• Ease the process of working with your lender or lenders.
  • Negotiate the contract with the buyers.
  • Help you put together the short-sale package to send to your lender (or lenders, if you have more than one mortgage) for approval. You can’t sell your home without your lender and any other lien holders agreeing to the sale and releasing the lien so that the buyers can get clear title.

3. Begin gathering documentation before any offers come in. Your lender will give you a list of documents it requires to consider a short sale. The short-sale “package” that accompanies any offer typically must include:

  •  A hardship letter detailing your financial situation and why you need the short sale
  • A copy of the purchase contract and listing agreement
  • Proof of your income and assets
  • Copies of your federal income tax returns for the past two years

4. Prepare buyers for a lengthy waiting period. Even if you’re well organized and have all the documents in place, be prepared for a long process. Waiting for your lender’s review of the short-sale package can take several weeks to months. Some experts say:

  •  If you have only one mortgage, the review can take about two months.
  • With a first and second mortgage with the same lender, the review can take about three months.
  • With two or more mortgages with different lenders, it can take four months or longer.

When the bank does respond, it can approve the short sale, make a counteroffer, or deny the short sale. The last two actions can lengthen the process or put you back at square one. (Your real estate attorney and real estate professional, with your authorization, can work your lender’s loss mitigation department on your behalf to prepare the proper documentation and speed the process along.)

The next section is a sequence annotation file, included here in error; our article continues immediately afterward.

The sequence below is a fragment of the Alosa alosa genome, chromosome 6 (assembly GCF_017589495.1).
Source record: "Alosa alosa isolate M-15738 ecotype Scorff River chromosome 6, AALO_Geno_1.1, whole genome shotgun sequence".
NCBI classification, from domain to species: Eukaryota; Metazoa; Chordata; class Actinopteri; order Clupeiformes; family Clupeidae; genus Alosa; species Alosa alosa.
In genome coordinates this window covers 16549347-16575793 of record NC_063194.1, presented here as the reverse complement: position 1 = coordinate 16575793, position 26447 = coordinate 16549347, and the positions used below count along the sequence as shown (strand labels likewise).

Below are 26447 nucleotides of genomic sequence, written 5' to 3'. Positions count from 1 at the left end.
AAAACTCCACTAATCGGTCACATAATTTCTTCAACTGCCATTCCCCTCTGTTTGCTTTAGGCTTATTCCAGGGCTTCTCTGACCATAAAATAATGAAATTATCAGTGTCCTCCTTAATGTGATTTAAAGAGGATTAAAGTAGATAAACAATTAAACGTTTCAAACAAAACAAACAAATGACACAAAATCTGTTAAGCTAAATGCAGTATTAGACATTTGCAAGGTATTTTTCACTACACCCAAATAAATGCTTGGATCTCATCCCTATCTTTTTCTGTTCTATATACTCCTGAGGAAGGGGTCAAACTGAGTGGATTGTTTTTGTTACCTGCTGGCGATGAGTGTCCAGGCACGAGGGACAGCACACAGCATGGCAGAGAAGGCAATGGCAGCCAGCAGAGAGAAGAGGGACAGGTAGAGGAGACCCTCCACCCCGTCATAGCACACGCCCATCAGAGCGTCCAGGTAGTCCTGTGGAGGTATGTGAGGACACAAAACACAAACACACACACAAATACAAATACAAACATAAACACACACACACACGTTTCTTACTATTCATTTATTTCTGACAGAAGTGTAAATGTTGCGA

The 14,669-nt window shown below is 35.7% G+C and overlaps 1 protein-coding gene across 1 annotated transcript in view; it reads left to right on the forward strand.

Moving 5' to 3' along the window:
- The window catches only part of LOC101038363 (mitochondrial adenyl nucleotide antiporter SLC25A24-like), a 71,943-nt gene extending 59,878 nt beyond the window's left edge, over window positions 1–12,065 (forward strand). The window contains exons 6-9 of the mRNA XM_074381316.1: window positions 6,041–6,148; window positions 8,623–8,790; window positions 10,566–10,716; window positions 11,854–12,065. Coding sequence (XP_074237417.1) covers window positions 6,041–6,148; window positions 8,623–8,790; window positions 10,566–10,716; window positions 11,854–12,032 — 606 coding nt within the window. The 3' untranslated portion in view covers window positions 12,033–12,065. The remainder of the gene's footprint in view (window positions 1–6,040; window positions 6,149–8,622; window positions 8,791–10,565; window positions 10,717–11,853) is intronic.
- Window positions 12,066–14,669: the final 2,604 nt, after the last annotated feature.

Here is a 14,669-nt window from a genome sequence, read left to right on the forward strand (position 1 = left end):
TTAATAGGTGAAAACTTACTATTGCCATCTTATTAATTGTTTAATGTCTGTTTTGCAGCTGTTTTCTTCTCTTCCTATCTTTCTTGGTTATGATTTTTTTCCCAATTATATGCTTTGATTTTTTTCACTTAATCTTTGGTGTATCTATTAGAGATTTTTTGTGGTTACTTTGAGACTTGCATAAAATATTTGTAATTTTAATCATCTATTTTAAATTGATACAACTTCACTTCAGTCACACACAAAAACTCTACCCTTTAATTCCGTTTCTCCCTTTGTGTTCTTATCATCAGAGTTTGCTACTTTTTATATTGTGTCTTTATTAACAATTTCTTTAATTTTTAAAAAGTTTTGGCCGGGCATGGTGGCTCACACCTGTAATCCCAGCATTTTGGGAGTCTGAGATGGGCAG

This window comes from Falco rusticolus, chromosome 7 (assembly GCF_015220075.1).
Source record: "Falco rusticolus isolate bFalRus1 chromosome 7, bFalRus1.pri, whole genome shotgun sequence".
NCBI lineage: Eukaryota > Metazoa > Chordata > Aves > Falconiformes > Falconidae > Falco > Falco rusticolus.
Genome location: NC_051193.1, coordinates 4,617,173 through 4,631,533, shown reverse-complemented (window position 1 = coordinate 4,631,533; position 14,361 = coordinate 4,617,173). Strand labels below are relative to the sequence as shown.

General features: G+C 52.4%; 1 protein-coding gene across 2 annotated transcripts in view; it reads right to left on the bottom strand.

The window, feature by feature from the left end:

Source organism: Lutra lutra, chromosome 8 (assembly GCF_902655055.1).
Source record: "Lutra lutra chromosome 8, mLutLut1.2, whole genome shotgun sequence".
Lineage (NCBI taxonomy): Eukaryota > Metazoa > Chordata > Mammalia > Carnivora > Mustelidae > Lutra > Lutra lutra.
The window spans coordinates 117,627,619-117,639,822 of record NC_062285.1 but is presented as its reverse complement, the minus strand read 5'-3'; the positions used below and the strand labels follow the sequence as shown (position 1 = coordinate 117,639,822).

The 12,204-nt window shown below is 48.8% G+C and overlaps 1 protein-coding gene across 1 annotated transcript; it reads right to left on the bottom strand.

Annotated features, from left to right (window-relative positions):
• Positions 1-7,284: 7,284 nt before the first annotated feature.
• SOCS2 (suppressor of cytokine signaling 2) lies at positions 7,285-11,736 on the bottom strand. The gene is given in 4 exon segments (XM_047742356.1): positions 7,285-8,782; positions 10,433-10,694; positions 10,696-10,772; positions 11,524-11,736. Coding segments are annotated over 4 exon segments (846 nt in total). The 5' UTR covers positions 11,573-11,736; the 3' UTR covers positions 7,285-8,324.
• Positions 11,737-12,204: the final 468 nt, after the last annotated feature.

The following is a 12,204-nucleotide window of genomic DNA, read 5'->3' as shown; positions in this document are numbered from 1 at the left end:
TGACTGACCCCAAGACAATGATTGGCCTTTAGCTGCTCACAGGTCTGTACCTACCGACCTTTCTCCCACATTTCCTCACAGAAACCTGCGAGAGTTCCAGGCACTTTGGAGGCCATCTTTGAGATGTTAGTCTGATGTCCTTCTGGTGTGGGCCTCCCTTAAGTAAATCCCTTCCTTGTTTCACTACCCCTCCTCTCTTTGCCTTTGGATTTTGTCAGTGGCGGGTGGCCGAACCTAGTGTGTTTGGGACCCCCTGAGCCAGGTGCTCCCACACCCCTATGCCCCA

5. Don’t expect a short sale to solve your financial problems. Even if your lender does approve the short sale, it may not be the end of all your financial woes. Here are some things to keep in mind:

  •  You may be asked by your lender to sign a promissory note agreeing to pay back the amount of your loan not paid off by the short sale. If your financial hardship is permanent and you can’t pay back the balance, talk with your real estate attorney about your options.
  • Any amount of your mortgage that is forgiven by your lender is typically considered income, and you may have to pay taxes on that amount. Under a temporary measure passed in 2007, the Mortgage Forgiveness Debt Relief Act and Debt Cancellation Act, homeowners can exclude debt forgiveness on their federal tax returns from income for loans discharged in calendar years 2007 through 2012. Be sure to consult your real estate attorney and your accountant to see whether you qualify.
  • Having a portion of your debt forgiven may have an adverse effect on your credit score. However, a short sale will impact your credit score less than foreclosure and bankruptcy.

If  you have fallen behind on your mortgage payments, and don’t know what to do?  a short sale may be the solution you have been searching for.

Contact me at info@richandthecity or 301-613-7257 for a FREE consultation to find out if a short sale is right for you.

 

Today’s Eye Candy and Kudos to Nate Berkus for Re-Use!

I just love Architectural Digest’s annual Before and After issue, I call it the reno issue. Every November, the publication showcases top designers projects, documented from overhaul to fabulous.